Russia: Starving Soldiers and ICBMs That Work

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October 24, 2005: The ranking of nations, according to their level of corruption, shows Russia getting worse in the past year, now being near the bottom of the list, along with hopeless cases like Albania and Sierra Leone. While the government publicizes some big anti-corruption cases, where senior officials are sometimes busted for trying to extort large bribes, a wider survey reveals that the corruption is still widespread and resistant to any cure, so far. An example of how this works can be seen in the complaints of soldiers, especially conscripts, about abuse while in the military. Shortages of equipment, ammunition, and even food, are common. And there are conscripts, their starved bodies returned to their parents, to prove it. The government goes through a show of punishing commanders responsible, but the corruption continues. Now the government controls most of the major media, and there are few stories of starving soldiers, and fewer starving soldiers to report about. Yet the corruption just flourishes elsewhere, when it is stamped out in one area. As for the lack of reporting, the Internet has taken up the slack, so there is still pressure on the government to do something. But the corruption continues.

October 22, 2005: In Chechnya, police and troops have been ordered to shoot on sight any civilian they see wearing a mask. Terrorists have taken to wearing masks during their operations, because Chechnya is a small place and the few terrorists left are afraid of being recognized. This will often happen because of the growing use of security cameras, which the Russian police have found to be very useful in identifying criminals.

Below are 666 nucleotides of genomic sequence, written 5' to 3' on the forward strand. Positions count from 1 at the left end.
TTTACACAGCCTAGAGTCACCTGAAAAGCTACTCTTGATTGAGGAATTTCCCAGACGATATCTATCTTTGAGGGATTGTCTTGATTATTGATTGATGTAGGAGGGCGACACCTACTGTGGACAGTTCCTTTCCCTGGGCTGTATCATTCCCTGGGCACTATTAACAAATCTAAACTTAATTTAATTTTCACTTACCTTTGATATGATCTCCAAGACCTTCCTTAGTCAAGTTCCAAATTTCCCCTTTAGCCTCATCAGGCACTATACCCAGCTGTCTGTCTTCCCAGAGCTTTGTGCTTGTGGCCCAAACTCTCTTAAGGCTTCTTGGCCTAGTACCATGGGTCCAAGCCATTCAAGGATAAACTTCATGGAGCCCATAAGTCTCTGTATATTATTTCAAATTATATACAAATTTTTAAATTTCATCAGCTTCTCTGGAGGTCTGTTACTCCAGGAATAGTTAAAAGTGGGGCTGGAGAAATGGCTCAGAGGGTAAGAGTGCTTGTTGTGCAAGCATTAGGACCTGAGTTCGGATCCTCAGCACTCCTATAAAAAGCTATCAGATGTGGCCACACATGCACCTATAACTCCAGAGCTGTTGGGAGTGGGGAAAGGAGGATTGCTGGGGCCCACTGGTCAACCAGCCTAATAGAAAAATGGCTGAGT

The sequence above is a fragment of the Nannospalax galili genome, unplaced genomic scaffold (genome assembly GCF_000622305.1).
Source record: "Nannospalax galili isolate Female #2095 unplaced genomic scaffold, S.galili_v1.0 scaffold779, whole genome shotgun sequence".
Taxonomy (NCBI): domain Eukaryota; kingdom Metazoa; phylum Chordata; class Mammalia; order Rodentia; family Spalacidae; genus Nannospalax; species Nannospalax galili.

October 21, 2005: For the second time in a month, Russia test fired one of its ICBMs. This second test, of a 25 year old SS-19 ICBM, was a success. Last month, one of the new Bulava SLBM was launched from a submarine. But at the same time, in the last two months, two Russian space satellites have been lost, going silent and out of control.

October 20, 2005: In return for diplomatic support in the UN (against charges of genocide) Sudan is repaying Russia by buying millions of dollars of military equipment from Russian firms.

October 17, 2005: Top Chechen terrorist leader Shamil Basayev, has claimed he was in on planning the recent terrorist raid in the city of Nalchik. Chechen rebels have been recruiting in neighboring areas (Karbardino-Balkaria, where Nalchik is, plus Ingushetia and Dagestan). The reason for this is very practical; there are far fewer police, and Russian troops in these neighboring areas. But there are also plenty of young men willing to fight the Russians. The locals have been fighting the Russians for nearly two centuries, without much success. The people in the Caucasus have been fighting foreigners, and each other, for thousands of years. No one expects the violence to go away any time soon. The Nalchik fighting left 92 terrorists, 33 men of the security forces and 12 civilians, dead. Hundreds were wounded.

 

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